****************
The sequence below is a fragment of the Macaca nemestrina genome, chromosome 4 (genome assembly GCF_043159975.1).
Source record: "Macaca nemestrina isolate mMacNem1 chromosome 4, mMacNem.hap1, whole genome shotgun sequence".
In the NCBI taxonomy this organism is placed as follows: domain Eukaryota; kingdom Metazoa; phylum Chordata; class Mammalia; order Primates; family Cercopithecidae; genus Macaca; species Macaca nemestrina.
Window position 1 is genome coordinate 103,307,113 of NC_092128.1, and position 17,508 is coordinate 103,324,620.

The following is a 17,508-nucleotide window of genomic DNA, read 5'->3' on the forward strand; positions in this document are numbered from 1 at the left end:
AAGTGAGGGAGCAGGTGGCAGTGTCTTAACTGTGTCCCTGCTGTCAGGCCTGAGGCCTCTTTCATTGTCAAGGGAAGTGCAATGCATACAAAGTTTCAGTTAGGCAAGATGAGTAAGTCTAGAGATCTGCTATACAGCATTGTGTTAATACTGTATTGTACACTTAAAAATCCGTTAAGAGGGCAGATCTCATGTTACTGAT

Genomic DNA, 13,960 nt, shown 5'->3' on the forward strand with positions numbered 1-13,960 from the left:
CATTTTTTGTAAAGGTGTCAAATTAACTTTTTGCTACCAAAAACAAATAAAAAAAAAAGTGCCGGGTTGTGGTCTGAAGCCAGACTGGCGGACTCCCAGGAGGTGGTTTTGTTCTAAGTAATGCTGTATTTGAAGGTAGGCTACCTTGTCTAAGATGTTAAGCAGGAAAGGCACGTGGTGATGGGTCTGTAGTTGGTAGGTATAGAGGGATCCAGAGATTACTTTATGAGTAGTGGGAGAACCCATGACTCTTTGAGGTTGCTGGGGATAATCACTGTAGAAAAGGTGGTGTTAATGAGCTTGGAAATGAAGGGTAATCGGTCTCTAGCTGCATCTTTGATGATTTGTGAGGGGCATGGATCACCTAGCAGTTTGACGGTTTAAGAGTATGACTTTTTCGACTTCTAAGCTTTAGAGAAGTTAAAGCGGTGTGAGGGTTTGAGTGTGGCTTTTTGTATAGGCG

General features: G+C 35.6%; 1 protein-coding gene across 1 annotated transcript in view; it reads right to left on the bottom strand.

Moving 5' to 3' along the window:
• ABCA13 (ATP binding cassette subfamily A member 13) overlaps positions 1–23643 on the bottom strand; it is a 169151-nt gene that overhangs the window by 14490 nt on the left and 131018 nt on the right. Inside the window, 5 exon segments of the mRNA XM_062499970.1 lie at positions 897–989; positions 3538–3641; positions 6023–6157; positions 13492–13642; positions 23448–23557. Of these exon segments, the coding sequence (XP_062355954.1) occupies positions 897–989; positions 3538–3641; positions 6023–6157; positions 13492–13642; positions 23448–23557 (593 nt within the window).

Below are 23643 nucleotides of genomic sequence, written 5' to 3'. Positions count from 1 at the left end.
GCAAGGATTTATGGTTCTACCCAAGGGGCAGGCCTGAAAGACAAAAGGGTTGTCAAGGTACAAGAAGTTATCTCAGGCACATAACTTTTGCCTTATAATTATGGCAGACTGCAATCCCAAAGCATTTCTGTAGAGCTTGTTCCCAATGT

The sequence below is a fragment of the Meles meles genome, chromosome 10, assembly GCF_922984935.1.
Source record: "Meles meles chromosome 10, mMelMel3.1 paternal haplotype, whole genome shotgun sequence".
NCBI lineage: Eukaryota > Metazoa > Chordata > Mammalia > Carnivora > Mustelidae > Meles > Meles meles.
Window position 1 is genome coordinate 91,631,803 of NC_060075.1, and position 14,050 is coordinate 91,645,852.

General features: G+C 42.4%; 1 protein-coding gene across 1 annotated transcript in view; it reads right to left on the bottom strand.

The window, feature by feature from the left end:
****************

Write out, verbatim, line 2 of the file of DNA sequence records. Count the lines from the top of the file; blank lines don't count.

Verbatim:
Source record: "Macaca nemestrina isolate mMacNem1 chromosome 4, mMacNem.hap1, whole genome shotgun sequence".